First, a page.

Visual effects (VFX)
Layout technical director (TD)
Also known as: Layout artist, Senior layout artist
What does a layout TD do?
Layout technical directors (TDs) determine the position of the virtual camera and ‘block’ the characters for computer generated image (CG) shots of a VFX sequence. To ‘block’ the characters, means to choreograph where the characters are positioned and where they will move to over the course of a shot.
Layout TDs consider a shot’s framing, composition, camera angle, camera path and movement, and the rough lighting of each key scene. They keep a consistent scale of the elements within the frame. The work that layout TDs do enables other VFX artists to have a basis for shot construction later in the VFX production pipeline.
They communicate with the director to work out what virtual camera ‘language’ to use; how they want the animation to be framed and look on screen. On larger-scale projects, such as certain feature films, layout TDs will produce several versions of virtual camera shots of a scene, as well as its composition. This is so that the director and editors have options when ‘cutting’ the film together in post-production.
Layout TDs can work as full-time employees of major VFX companies or studios. They can also work as freelancers on a project-by-project basis.
It is critical to understand the story and emotion of the sequence before placing cameras into the scene. Without this, a camera is only a spectator in the scene, not a storytellerArem Kim, 3dtotal
Watch and read
- Introduction to virtual cameras | Virtual cameras | Computer animation | Khan Academy
- Interview: Arem Kim
- Meet layout artist Marta Jimenez! #Interview
What’s a layout TD good at?
- Art: have a good eye for movement and scene layout to best convey mood and plot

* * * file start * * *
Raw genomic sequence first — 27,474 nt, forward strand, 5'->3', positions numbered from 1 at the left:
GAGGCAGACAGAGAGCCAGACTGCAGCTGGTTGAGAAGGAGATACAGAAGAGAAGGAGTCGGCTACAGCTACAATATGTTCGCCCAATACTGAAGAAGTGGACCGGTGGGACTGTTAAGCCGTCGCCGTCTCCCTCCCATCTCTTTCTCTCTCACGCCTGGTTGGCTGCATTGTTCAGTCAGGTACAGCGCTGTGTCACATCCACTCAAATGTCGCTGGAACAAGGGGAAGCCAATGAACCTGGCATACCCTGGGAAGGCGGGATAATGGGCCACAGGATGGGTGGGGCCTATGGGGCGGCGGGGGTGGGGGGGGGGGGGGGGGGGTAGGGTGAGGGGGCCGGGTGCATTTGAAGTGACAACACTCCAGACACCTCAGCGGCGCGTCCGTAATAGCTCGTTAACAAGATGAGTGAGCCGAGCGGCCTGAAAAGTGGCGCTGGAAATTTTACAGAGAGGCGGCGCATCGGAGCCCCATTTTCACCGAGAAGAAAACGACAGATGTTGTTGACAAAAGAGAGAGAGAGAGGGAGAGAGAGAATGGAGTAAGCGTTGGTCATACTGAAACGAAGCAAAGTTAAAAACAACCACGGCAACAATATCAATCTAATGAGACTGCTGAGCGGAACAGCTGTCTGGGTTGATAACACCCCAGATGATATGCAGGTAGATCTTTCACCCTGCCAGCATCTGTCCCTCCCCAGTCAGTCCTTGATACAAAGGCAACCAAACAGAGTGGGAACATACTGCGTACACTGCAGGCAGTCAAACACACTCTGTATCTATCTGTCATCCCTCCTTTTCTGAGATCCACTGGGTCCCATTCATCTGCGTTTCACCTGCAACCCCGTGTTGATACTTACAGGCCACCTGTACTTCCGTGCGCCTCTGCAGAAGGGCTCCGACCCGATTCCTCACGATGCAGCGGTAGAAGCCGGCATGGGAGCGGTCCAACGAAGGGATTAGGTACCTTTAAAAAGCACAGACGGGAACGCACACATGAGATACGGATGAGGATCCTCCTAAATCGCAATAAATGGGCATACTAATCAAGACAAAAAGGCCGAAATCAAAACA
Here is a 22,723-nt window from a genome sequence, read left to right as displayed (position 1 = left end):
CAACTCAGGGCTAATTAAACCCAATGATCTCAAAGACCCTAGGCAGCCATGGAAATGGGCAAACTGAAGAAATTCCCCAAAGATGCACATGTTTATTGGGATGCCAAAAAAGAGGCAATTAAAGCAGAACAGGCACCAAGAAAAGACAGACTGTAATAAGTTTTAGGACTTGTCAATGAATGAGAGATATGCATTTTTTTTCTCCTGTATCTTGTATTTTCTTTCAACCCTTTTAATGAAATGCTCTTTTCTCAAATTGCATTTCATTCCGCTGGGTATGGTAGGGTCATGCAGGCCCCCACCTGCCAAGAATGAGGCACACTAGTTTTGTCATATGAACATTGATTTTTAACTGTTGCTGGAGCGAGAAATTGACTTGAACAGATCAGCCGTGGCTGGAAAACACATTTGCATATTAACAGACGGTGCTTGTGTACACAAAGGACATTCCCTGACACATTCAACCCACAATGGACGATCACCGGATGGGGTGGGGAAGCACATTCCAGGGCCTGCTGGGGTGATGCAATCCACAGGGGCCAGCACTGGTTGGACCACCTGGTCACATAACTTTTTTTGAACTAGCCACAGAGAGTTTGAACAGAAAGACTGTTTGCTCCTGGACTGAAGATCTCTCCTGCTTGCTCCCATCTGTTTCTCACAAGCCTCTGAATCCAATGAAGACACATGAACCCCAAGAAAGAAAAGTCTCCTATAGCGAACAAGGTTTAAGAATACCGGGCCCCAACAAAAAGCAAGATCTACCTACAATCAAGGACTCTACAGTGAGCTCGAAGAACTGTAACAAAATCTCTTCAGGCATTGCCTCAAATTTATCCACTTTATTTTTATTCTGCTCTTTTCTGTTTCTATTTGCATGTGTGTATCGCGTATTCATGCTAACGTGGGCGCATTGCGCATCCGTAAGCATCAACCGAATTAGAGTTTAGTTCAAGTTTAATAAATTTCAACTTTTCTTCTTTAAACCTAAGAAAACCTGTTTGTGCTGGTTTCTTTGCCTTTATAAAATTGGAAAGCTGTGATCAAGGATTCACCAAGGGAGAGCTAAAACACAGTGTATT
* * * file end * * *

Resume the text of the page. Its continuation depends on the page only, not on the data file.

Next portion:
- Photography: have an eye for composition, know how to tell a story through a shot, understand camera and lighting techniques, know how to use them to affect emotions
- Knowledge of VFX programs: be adept at using relevant programs such as Adobe After Effects, Blender, Cinema 4D, Houdini, Maya, Nuke, RenderMan and 3ds Max
- Programming and coding skills: have knowledge of programming in C++ and Python with a high level of technical ability
- Collaboration and communication: be able to work with other VFX artists, use each other’s resources effectively and efficiently
Who does a layout TD work with?
TDs work under the management of a VFX supervisor. They regularly communicate with the production department and VFX supervisor about schedules and deadlines.
Layout TDs work closely with the director to decide on the virtual camera ‘language’ of the project; how they want the animation to be framed and look on screen. Layout TDs work with environment artists to create realistic 3D environment layouts in VFX programs. The work that layout TDs do to position the character models in the frames of the scenes gives the animators a starting point from which to work.
How do I become a layout TD?
You need to have a few years’ worth of experience working as a VFX artist in order to become a TD, as it is a more senior role.
A good route into this role is to gain experience working as an environment artist, modelling artist or texturing artist first. You might start off as a runner in a VFX company.
To be a layout TD knowledge of scripting languages such as Python and C++ is essential. You need to have some experience and competency in using VFX software, such as Adobe After Effects, Blender, Houdini, Maya or Nuke. Having an understanding of editing programs (such as Avid Media Composer, Adobe Premier, Final Cut and Lightworks) is also useful in order to become a layout TD, but is far less essential than with the scripting languages and VFX software.
There are degree courses available in computer programming, computer science or animation, which would all provide you with useful experience and knowledge towards becoming a layout TD.
At school or college:
You can take A-levels or Highers in art, art and design, architecture, photography, graphic design, graphic communication, computing or computer science, maths or physics. Or you might want to take the following Level 3 vocational qualifications:
- BTEC National Diploma/Extended Diploma in Art and Design
- UAL Applied General Diploma/Extended Diploma in Art and Design
- NCFE Applied General Certificate in Art and Design
- BTEC National Diploma/Extended Diploma in Computing
If you want to go straight into a job or apprenticeship, the following Level 3 vocational qualifications will equip you:
- Aim Awards Diploma/Extended Diploma in Games Animation and VFX
- BTEC National Diploma in Film and Television Visual Effects